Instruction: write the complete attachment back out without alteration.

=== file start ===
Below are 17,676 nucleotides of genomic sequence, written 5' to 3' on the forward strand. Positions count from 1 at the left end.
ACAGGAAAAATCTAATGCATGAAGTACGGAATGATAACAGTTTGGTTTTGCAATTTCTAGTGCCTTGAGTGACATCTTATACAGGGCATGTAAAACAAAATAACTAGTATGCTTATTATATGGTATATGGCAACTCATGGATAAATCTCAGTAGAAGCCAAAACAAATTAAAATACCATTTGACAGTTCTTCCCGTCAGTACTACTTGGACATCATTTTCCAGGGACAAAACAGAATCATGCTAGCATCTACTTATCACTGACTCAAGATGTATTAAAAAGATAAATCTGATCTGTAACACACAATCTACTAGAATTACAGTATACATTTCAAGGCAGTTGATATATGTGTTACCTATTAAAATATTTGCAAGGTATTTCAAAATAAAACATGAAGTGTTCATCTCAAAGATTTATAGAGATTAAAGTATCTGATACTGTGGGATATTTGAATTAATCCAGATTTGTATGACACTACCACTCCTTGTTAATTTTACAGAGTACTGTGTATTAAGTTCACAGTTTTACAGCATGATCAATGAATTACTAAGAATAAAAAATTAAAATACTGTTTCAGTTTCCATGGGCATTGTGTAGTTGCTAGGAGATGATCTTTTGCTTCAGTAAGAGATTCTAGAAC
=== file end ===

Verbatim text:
Below are 17,676 nucleotides of genomic sequence, written 5' to 3' on the forward strand. Positions count from 1 at the left end.
ACAGGAAAAATCTAATGCATGAAGTACGGAATGATAACAGTTTGGTTTTGCAATTTCTAGTGCCTTGAGTGACATCTTATACAGGGCATGTAAAACAAAATAACTAGTATGCTTATTATATGGTATATGGCAACTCATGGATAAATCTCAGTAGAAGCCAAAACAAATTAAAATACCATTTGACAGTTCTTCCCGTCAGTACTACTTGGACATCATTTTCCAGGGACAAAACAGAATCATGCTAGCATCTACTTATCACTGACTCAAGATGTATTAAAAAGATAAATCTGATCTGTAACACACAATCTACTAGAATTACAGTATACATTTCAAGGCAGTTGATATATGTGTTACCTATTAAAATATTTGCAAGGTATTTCAAAATAAAACATGAAGTGTTCATCTCAAAGATTTATAGAGATTAAAGTATCTGATACTGTGGGATATTTGAATTAATCCAGATTTGTATGACACTACCACTCCTTGTTAATTTTACAGAGTACTGTGTATTAAGTTCACAGTTTTACAGCATGATCAATGAATTACTAAGAATAAAAAATTAAAATACTGTTTCAGTTTCCATGGGCATTGTGTAGTTGCTAGGAGATGATCTTTTGCTTCAGTAAGAGATTCTAGAAC